It was also in 1968 that a group of African American and Euro-American activists in Madison established
the Madison Urban League to assist people in obtaining basic job skills and finding employment. It was
sometime in the early 1990s that the name was changed to Urban League of Greater Madison to reflect the
growth of the African American community in the surrounding suburbs.

And in the 1960s, Eugene Parks became the first elected African American alder in Madison’s history.
Gene was always a lightning rod civil rights in Madison for several decades. And he remained a
controversial figure. No matter how he was reviled — and sometimes humiliated in the press — folks in the
Black community supported him, oftentimes quietly lest they jeopardize their own position and employment.
Gene was known as a truth-to-power individual who paid the price.

It seems to me that the Black Greek organizations came to the fore during the 1970s. Many of them have
been around for well over 30 years. Sometimes formed initially by recent college graduates to provide
mutual support in professional endeavors, they blossomed as community service-oriented organizations
that have been responsible for tens of thousands of dollars in scholarships granted to African American
college students.

The 1980s witnessed the creation and growth of organizations like the Madison Metropolitan Links and
Women in Focus as vehicles for African American women to raise scholarship funds, promote the arts and
many other important community endeavors. They have also poured thousands of dollars into scholarships
for needy and deserving students.

As the movement grew for establishing the Martin Luther King Jr. Holiday in the early 1980s, it spurred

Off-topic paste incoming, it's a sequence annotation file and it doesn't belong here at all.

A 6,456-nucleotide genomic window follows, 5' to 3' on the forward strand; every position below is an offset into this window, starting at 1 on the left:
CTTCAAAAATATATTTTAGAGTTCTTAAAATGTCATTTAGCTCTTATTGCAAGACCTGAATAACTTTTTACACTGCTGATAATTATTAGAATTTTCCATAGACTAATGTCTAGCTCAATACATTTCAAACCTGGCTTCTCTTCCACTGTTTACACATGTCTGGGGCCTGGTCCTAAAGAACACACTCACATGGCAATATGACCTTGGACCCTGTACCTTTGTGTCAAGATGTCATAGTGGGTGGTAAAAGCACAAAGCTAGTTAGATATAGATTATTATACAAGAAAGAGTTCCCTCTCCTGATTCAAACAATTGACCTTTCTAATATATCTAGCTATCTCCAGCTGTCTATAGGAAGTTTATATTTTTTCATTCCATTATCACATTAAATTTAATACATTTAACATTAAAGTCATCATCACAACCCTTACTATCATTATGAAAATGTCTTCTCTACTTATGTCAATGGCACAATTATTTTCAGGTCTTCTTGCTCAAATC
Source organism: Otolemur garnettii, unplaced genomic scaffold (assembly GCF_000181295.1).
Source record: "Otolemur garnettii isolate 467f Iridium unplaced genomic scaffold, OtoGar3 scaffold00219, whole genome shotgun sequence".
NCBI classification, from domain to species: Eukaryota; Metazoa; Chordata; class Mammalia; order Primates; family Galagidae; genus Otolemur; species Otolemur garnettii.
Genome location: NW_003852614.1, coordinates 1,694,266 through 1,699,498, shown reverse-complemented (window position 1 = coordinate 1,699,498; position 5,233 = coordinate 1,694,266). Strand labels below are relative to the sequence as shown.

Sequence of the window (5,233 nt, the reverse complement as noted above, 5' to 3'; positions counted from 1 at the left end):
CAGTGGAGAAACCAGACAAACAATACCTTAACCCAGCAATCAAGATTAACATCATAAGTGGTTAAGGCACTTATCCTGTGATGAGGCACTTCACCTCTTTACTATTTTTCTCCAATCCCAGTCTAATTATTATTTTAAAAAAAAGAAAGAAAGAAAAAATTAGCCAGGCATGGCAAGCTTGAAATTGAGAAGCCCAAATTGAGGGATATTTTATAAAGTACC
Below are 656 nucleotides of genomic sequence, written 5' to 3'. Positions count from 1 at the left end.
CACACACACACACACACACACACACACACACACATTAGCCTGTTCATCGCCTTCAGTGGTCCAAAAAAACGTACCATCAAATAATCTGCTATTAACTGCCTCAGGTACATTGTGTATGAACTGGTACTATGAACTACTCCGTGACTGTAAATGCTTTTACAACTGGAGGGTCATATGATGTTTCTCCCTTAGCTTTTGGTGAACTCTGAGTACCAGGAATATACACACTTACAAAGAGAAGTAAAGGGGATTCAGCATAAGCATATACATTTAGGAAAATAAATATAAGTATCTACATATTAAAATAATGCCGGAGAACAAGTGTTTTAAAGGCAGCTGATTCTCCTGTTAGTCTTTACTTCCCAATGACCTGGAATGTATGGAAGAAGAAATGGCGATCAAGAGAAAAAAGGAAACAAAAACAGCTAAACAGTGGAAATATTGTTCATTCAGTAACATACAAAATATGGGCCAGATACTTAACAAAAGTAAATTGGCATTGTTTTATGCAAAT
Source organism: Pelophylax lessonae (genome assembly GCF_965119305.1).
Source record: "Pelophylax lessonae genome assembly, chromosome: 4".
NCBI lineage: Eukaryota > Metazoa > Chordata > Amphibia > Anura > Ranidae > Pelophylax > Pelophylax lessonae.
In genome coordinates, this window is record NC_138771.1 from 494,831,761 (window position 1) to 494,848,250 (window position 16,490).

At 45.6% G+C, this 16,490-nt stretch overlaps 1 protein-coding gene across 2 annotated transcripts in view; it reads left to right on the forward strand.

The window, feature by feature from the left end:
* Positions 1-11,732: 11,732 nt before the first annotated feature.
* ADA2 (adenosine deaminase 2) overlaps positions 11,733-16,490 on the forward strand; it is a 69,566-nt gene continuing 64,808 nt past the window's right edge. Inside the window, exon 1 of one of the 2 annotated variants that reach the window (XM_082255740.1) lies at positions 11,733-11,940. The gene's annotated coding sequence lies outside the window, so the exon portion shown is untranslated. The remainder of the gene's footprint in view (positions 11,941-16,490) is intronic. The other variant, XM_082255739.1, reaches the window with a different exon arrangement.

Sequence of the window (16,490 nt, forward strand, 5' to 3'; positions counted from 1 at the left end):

local groups to lead the charge to celebrate the holiday. Led by Jonathan Overby, the state of Wisconsin
established the first official state King Holiday celebration. And the King Coalition was formed to plan and
host many of the local King Holiday celebrations. The Urban League’s Outstanding Young Person Awards,
the Free Community Dinner and City-County King Holiday Observance all got their start around this time.
Each of them is starting to reach their 30th anniversaries.

As the 1980s came to a close, Mona Adams Winston and Annie Weatherby founded Madison’s Juneteenth
Day celebration, which began at Penn Park and returned there some seven years ago.

While there had been attempts to establish a Black press in Madison several times before, the Wisconsin
Free Press was sustained in publishing for several years in the 1980s and the early 1990s witnessed the
establishment of UMOJA and The Madison Times, which are still published today.

And Madison witnessed several firsts in its history including Judge Paul Higginbotham becoming Madison’
s first municipal judge and Dane County’s first African American judge. He went on to become Wisconsin’s
first African American elected appellate court judge. Frances Huntley-Cooper became Wisconsin’s first and
still only African American elected mayor when she was elected in Fitchburg in 1991.

The editor in me says it is time to close. If you have recollections, e-mail them to me at
gramling@capitalcityhues.com and we will print them in our February 21st edition.